This work examines trends of both conventional and modern biotechnologies in selected Eastern and Central African countries namely Kenya, Uganda, Tanzania, Ethiopia, Rwanda, Burundi and Democratic Republic of Congo, with the aim of giving an up-to-date assessment of their national policies, institutional capacities, and the activities being carried out. Agricultural biotechnology seems to take the lead while biotechnologies related to health, industries and environment are lagging behind. Kenya leads the region with its biotechnology policy framework in place and more on-going biotechnology related activities, followed by Uganda. Tanzania has already developed its biotechnology policy but is slower to translate it into practice especially on matters related to modern biotechnology. The rest of the countries are yet to formulate their biotechnology policies but efforts are underway to achieve that goal. Plant tissue culture is done in all the countries and some projects have already been commercialised. Transgenic crops/animals projects are mainly at the field trial stage and none has been commercialised. The main constraints facing the biotechnology industry in the region are poorly skilled human resources, lack of modern facilities, poor public perception and weak political will by some governments. More vigorous practical actions are needed in order for biotechnology to benefit the people of this region in terms of food security, economic growth, improved health and environmental protection.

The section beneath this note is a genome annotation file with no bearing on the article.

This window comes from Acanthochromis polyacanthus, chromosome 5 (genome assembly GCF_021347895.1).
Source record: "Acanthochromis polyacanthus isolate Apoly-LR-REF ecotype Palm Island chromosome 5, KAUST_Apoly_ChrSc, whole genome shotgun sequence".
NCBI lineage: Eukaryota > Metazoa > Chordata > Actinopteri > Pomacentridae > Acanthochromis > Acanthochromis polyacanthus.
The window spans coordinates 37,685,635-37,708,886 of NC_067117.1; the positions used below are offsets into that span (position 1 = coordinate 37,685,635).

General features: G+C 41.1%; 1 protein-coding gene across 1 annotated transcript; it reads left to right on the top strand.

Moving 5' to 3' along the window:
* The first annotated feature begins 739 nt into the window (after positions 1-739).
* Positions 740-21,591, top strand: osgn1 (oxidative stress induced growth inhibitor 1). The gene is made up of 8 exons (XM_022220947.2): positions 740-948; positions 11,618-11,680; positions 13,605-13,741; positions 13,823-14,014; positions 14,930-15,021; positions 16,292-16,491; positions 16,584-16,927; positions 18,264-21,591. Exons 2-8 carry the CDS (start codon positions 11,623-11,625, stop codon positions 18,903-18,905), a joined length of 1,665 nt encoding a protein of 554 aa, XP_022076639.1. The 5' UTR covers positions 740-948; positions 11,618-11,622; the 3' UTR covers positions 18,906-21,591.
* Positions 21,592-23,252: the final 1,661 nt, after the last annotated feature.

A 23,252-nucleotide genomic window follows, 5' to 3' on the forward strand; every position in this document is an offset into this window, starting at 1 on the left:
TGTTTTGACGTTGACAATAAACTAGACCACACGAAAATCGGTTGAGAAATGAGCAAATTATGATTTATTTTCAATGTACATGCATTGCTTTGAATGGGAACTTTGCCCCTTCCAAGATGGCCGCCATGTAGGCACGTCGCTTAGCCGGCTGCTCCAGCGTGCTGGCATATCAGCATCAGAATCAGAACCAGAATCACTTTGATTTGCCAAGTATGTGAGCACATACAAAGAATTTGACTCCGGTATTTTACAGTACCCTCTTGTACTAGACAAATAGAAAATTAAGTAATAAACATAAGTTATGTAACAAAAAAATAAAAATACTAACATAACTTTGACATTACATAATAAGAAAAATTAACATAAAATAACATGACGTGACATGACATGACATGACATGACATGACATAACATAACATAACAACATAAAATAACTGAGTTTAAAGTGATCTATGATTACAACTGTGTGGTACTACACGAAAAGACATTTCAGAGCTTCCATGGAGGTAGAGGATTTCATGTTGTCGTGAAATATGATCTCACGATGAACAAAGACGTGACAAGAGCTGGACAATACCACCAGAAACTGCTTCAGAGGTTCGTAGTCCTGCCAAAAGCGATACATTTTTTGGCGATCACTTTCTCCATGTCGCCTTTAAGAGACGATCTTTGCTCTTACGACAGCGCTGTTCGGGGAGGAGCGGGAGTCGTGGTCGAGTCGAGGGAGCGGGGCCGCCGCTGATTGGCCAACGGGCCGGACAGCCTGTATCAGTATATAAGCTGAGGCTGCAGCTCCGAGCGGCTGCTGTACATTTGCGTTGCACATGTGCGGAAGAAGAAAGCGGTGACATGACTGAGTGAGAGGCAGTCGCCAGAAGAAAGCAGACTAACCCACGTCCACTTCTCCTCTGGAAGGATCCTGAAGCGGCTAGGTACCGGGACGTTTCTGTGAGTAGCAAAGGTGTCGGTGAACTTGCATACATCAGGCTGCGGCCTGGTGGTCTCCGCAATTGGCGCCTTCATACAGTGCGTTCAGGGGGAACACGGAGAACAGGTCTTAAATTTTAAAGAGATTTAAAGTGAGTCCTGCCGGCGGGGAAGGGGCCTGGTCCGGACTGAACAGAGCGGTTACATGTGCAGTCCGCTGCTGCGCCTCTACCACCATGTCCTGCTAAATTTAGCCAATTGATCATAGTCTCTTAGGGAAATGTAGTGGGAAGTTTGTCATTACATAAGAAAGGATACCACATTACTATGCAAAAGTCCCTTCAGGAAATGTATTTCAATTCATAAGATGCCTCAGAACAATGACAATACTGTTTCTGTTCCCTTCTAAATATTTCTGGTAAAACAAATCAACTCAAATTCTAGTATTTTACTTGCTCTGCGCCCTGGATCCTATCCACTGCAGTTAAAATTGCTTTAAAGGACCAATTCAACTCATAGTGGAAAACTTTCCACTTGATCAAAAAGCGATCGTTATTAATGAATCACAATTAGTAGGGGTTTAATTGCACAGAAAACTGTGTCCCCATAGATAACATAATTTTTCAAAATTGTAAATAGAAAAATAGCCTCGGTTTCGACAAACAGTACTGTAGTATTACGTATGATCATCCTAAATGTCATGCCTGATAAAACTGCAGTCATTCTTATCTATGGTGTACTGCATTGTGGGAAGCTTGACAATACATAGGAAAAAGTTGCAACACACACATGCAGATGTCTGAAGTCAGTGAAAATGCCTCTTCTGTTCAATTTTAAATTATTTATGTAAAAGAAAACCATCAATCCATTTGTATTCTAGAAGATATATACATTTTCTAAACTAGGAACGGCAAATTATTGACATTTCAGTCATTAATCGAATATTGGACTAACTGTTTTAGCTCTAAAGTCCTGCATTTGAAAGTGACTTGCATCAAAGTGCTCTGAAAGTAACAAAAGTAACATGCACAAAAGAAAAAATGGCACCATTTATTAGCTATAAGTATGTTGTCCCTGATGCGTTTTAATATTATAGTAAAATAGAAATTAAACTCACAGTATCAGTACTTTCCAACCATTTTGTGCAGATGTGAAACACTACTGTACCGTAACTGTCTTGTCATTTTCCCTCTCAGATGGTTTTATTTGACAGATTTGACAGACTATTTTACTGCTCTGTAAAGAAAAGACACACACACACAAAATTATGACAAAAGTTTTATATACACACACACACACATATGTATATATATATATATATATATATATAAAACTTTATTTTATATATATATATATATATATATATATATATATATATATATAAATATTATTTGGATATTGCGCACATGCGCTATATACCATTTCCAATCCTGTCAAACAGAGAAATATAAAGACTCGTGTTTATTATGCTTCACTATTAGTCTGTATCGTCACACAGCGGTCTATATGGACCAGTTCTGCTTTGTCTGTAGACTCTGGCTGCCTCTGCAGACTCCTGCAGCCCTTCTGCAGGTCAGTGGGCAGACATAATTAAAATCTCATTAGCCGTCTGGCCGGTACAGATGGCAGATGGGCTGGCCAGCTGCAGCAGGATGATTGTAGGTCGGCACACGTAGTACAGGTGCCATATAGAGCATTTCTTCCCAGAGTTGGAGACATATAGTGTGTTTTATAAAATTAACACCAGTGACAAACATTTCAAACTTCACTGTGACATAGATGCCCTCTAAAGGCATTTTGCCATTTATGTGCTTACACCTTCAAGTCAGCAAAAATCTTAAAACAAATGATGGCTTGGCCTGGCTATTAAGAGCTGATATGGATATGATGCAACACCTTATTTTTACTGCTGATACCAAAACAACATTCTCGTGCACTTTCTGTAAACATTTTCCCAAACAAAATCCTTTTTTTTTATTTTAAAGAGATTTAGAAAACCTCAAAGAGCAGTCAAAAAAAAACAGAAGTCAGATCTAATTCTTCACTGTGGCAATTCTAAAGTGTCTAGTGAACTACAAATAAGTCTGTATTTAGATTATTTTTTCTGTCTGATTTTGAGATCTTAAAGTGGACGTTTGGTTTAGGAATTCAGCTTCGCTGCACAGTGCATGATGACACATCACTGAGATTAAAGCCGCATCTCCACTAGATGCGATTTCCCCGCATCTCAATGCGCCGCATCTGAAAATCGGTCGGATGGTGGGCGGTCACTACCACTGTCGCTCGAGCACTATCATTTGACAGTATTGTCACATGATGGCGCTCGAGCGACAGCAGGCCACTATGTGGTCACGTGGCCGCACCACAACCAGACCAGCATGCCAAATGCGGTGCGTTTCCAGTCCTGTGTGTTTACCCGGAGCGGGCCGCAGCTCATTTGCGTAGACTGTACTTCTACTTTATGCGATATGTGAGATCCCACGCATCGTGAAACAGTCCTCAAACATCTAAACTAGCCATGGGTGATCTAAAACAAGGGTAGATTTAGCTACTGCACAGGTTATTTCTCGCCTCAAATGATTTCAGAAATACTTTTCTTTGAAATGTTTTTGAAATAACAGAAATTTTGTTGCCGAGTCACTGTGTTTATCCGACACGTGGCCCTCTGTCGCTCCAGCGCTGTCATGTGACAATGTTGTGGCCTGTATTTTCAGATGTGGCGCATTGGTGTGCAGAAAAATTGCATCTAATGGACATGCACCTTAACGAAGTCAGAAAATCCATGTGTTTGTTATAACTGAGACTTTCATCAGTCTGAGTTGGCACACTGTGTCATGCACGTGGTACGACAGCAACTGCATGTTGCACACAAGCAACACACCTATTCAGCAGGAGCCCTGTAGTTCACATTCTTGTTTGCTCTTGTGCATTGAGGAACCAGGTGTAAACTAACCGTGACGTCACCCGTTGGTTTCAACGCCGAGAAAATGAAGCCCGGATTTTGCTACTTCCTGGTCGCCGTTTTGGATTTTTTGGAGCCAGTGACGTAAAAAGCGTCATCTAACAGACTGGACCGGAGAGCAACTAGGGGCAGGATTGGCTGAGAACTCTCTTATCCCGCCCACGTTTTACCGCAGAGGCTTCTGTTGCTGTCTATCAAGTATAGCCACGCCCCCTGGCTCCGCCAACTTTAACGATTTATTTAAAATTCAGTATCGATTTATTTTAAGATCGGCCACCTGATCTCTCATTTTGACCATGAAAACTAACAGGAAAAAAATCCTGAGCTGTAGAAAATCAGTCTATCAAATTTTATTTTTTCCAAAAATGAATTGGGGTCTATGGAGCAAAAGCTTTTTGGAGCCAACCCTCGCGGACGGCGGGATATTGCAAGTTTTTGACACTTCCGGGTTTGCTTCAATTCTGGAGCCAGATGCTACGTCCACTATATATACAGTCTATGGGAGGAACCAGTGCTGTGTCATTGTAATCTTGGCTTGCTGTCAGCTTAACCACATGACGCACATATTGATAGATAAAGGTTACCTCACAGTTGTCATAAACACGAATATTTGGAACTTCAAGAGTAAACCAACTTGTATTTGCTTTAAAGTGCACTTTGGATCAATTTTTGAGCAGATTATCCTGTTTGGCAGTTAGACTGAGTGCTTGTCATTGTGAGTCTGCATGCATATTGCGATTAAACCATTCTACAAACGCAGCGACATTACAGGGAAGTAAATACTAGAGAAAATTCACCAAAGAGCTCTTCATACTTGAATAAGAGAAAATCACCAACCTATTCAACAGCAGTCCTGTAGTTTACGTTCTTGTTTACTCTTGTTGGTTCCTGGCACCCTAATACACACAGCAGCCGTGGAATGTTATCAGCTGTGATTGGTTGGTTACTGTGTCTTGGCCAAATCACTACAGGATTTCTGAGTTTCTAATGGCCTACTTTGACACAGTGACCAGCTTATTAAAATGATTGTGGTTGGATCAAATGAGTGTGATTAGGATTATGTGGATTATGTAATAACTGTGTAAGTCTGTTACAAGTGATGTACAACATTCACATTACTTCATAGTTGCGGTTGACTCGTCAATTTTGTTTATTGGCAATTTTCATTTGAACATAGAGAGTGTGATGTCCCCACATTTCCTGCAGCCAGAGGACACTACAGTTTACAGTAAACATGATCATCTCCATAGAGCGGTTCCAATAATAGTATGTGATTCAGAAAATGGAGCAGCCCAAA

Key words: Biotechnology, genetically modified organisms, molecular assisted selection, tissue culture.
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